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Profile Information

Name: William Rivers Pitt
Gender: Male
Hometown: Boston
Member since: 2001
Number of posts: 58,170

Journal Archives

One last thought on JeffR, Xchrom and JackpineRadical

Anyone who has spent any time at all here knows I am not the best Ambassador of Proper Behavior on DU. In the online realm of the 21st century, where we communicate by typing without ever seeing each other, your keyboard is the content of your character. Mine has been shown to be lacking on a number of occasions, so I am not soap-boxing here in any way whatsoever.

...but the loss of JeffR, Xchrom and JackpineRadical cut deep. Never met them, couldn't pick them out of a line-up, but I feel as if I lost friends. We may not have always agreed, and may have even traded the occasional barb, but they were long-time companions in this place, excellent contributors, and always good company.


Primary season is upon us, which in the past has translated to gouts of blood on the DU walls.

I'm not preaching, because I have no place to at all. But my final takeaway from the loss of these three friends, and all the others, is this:

The person you're roaring at, insulting, belittling, might not be here tomorrow. We've all learned that to our sorrow over the last several weeks.

I'm going to do my best to try and remember that, and act accordingly. Just a thought, but I hope you do, too. The primary wars on DU are what they are, as immutable as gravity...but I don't want to wake up one day and feel my guts twisted with regret over something I said to a fellow DUer who we suddenly lost.

One man's opinion.

RIP, old friends. You will be sorely missed.

To the loved and lost.

Xchrom and JackpineRadical, in the same week.

Break the "Defense" Industry Across the Knee of Democracy

Members of the American military disembark from a Black Hawk helicopter at Camp Taji in Iraq,
Dec. 27, 2014. On Wednesday it was reported that President Obama would be sending more troops
to Iraq while also building a new base. (Ayman Oghanna/The New York Times)

Break the "Defense" Industry Across the Knee of Democracy
By William Rivers Pitt
Truthout | Op-Ed

Sunday 14 June 2015

Nine months ago, I penned an article about our ongoing and seemingly endless tangle in Iraq, titled "The Pleasant Fiction of 'No Boots on the Ground.'" Specifically addressing those who claimed, "We have to do something" regarding ISIS and the situation over there, I replied, "What you are in favor of is the equivalent of doing nothing. We will blow some stuff up and kill some people, and every bomb dropped and missile fired will transfer more of your tax dollars into the bank accounts of 'defense' companies. That's it, period, end of file."

In that article, I stated with emphasis that the US would be at war there again, and soon, because Iraq has been a bottomless cash register for the "Defense" industry lo these last 25 years. "This next war, like the last war," I wrote, "stands to make them a great deal of money by selling US-made bombs for use against the US-made weapons we sold to them already, which are now in the hands of ISIS, because war profit is a wheel, and it always comes around."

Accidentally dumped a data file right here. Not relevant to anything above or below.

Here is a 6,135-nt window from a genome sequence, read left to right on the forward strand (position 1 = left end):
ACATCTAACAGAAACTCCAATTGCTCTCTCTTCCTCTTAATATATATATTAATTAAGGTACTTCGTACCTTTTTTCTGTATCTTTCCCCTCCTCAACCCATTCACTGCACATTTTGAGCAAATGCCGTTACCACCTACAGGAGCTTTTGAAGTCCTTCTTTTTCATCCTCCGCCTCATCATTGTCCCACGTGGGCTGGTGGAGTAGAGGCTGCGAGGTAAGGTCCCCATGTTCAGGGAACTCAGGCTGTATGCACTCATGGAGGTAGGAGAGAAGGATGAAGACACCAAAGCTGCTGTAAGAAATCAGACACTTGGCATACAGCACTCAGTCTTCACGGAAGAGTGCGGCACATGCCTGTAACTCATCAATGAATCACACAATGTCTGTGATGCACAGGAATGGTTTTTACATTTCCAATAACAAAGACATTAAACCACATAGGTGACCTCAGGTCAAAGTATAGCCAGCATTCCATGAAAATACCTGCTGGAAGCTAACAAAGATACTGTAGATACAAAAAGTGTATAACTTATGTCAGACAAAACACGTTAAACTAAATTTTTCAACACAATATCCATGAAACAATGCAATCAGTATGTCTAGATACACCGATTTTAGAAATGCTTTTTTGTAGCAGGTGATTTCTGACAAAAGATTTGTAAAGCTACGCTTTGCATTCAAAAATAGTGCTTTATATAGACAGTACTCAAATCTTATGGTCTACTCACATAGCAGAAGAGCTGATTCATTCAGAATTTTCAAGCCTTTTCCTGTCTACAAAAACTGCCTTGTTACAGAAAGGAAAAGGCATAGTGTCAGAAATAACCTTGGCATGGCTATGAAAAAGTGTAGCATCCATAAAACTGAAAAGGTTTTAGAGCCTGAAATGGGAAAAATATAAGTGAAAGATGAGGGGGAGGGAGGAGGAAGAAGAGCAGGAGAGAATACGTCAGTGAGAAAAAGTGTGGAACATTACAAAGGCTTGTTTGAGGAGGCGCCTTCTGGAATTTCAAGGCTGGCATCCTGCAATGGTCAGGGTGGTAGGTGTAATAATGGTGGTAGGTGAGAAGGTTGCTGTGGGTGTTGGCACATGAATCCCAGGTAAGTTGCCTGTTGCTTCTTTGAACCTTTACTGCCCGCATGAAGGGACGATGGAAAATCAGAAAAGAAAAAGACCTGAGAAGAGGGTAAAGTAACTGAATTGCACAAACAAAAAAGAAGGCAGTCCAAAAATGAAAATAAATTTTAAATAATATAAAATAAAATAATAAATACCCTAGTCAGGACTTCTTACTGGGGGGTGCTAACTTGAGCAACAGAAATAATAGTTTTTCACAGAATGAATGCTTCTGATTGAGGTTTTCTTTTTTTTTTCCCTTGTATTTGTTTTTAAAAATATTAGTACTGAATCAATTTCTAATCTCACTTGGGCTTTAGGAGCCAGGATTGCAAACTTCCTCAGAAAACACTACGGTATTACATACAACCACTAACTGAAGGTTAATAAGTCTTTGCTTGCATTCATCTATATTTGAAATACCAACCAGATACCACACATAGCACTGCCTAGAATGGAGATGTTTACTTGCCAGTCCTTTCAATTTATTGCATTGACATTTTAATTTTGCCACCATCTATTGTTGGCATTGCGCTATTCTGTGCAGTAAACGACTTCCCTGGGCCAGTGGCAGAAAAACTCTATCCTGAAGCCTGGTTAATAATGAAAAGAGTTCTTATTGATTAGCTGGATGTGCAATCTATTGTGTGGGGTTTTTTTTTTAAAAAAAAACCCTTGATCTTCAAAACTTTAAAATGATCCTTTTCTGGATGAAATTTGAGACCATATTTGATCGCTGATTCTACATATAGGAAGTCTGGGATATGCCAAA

... and hey, whadaya know, here we go again. More troops - "advisers" - are on their way in to Iraq, this time to "advise" and "train" the Iraqi army we've been advising and training for going on 13 years, so they can fight the menace we created after we created the previous menace, which was created by the menace we created by the menace we created before that.

It's a wheel, and it always comes around.

I have said it before, and am saying it again: People in the US have been hypnotized into thinking war is some magical nowhere-land where soldiers win glory for the Stars and Bars ... and it all just kinda happens, or something. No. Emphatically, no.

They collect your taxes, and then every bullet fired, every bomb dropped, every missile launched, every boot laced, every rifle greased, every field meal eaten, every uniform donned, every chopper shot down, every ounce of fuel burned, and every body bag filled is someone you will never meet getting paid, handsomely, with your money.

Cash register. Comes with sand, and sorrow. Please omit flowers.


We're digging in to Iraq again, with "operations centers" and "advisers" ... but it's all the same payday, and has been for a pile of denuded generations now. We have been waging war on Iraq for going on 25 years. We are bombing our own weapons with our own weapons, for money. Always for money.

Freedom, and peace, begin with a "No."

It is enough.

The rest: http://www.truth-out.org/opinion/item/31361-break-the-defense-industry-across-the-knee-of-democracy

Is there video available of the Clinton speech?

I wasn't able to watch it.

Thanks in advance if you have a link.

Ornette Coleman has passed.

This week sucks.

Springtime, here.

Sir Christopher goddam Lee

RIP, sir.

Please take me to the hospital.